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Without the bearing retainer, (the ring that gets pressed on after the bearing), the axle would slide out of the inner race.
The ring is an interference fit on the axle, to such a degree that it distorts a little when pressed on. The bearing inner race is too hard, and cannot be so distorted.

I'm pretty sure the bearing is pressed on up to a shoulder, and the retainer is pressed on against the inner race.
Have you seen it to be different?
 

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My bearing retainer is not pressed on against the bearing. The bearing has play in it. Roughly 1/16-1/8" of play on the axle. 4 bolts hold the axle in.
The 4 bolts and plate hold the bearing in. The retainer ring holds the axle in the bearing.

How much space is there between the bearing and the retainer ring, on your axle?
 

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It's an added measure to keep the from pulling out while you're driving down the road if the bearing fails. It doesn't have anything to do with seating the axle or keeping the axle from going past the race.
 

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How? It slides through the race. If the plate with the 4 bolt fails, your axle is coming out.
Yes. But providing the retaining plate is not failed that retainer isn't sliding through there. The race could never hold the axle in anyway. The race would pull right out.

If the bearing seizes and you spin the bearing that retaining ring will keep it on the axle so the plate can keep the axle held in.
 

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Discussion Starter · #12 ·
Yes. But providing the retaining plate is not failed that retainer isn't sliding through there. The race could never hold the axle in anyway. The race would pull right out.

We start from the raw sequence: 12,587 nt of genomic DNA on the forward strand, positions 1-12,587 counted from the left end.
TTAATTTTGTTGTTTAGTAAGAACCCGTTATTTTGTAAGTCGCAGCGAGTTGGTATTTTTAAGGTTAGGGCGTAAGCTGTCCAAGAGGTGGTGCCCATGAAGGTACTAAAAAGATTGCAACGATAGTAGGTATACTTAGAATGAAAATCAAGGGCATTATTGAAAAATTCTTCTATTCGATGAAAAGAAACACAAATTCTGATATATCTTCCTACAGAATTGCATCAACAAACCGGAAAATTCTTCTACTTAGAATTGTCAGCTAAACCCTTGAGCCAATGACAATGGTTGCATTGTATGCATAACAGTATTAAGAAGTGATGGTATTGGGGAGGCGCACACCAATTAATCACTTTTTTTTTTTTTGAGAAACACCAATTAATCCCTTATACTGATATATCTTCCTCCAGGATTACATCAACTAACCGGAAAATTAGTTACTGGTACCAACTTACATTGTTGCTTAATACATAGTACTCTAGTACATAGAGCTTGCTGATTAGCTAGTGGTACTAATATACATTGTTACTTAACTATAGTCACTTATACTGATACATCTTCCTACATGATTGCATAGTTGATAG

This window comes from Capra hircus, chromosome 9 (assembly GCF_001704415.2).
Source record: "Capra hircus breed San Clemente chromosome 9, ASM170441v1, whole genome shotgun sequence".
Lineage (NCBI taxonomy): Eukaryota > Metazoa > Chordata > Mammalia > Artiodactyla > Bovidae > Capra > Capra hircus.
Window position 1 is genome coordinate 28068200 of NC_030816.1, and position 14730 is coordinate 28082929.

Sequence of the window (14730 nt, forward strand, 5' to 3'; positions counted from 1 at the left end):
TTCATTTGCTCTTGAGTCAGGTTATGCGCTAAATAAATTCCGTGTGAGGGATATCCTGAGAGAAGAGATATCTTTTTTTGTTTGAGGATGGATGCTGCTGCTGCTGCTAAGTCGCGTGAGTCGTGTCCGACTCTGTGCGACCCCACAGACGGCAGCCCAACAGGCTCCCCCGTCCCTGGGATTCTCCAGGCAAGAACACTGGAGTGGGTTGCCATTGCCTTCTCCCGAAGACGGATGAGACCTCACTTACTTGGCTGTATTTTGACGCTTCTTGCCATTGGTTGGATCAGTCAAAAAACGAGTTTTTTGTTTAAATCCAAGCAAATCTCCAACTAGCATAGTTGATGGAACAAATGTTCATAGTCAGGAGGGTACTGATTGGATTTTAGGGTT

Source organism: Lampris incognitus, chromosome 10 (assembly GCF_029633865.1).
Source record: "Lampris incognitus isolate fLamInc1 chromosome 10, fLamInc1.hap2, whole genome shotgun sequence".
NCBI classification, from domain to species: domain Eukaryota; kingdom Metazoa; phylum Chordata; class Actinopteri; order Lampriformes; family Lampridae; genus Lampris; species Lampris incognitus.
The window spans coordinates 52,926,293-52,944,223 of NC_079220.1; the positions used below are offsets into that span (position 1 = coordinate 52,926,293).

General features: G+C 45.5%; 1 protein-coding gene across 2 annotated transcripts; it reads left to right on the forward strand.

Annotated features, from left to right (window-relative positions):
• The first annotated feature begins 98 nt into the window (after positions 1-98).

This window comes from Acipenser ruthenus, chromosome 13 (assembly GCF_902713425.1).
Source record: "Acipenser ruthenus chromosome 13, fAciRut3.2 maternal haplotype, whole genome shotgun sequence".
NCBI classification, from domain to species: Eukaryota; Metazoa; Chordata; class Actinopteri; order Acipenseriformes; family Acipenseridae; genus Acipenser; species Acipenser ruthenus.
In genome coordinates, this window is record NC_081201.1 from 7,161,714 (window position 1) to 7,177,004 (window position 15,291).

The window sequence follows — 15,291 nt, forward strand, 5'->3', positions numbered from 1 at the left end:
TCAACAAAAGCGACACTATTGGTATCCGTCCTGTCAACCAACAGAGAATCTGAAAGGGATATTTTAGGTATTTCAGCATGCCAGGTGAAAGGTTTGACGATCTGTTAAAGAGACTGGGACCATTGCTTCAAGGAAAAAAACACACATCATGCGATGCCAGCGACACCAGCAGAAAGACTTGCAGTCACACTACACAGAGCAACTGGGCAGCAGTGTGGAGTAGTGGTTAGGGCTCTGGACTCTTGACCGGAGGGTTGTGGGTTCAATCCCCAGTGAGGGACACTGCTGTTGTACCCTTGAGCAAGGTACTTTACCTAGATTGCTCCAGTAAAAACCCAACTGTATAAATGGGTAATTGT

If the bearing seizes and you spin the bearing that retaining ring will keep it on the axle so the plate can keep the axle held in.
Gotcha! Thanks! Hiding in plain sight! Lol
 

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How? It slides through the race. If the plate with the 4 bolt fails, your axle is coming out.
Well technically, that's not true because you have rear disc brakes. The caliper and rotor will keep it from coming out unlike a drum brake application...but the bearing retainer keeps the axle from trying to walk out, yes. If it fails..you're going to have to do something about it pretty quickly, however you'd probably have more problems than just that if you managed to destroy that somehow. It provides enough tension on the tapered bearing against race to let it spin freely..but not too much that the race wants to spin in the housing [destroying the housing].
 

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Discussion Starter · #14 ·
Well technically, that's not true because you have rear disc brakes. The caliper and rotor will keep it from coming out unlike a drum brake application...but the bearing retainer keeps the axle from trying to walk out, yes. If it fails..you're going to have to do something about it pretty quickly, however you'd probably have more problems than just that if you managed to destroy that somehow. It provides enough tension on the tapered bearing against race to let it spin freely..but not too much that the race wants to spin in the housing [destroying the housing].
Yes, I get the brakes and rotor thing. And I also now get if the bearing was to compltely fail and wanted to spin off the axle the retainer is there for a back stop per say.
 

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How? It slides through the race. If the plate with the 4 bolt fails, your axle is coming out.
Yes, the plate is what holds it all together.
The retainer ring slides through the outer race, but it's what holds the inner race in place on the axle. The retainer ring keeps the axle from sliding through the inner race. That's why it's called a retainer ring.
 

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I am familiar with this setup. Never really paid attention to the JK setup til this weekend and staired at it thinking, this is corky!
They've been doing it that way for years. My 1972 Plymouth is essentially the same setup..it's nothing new.
 
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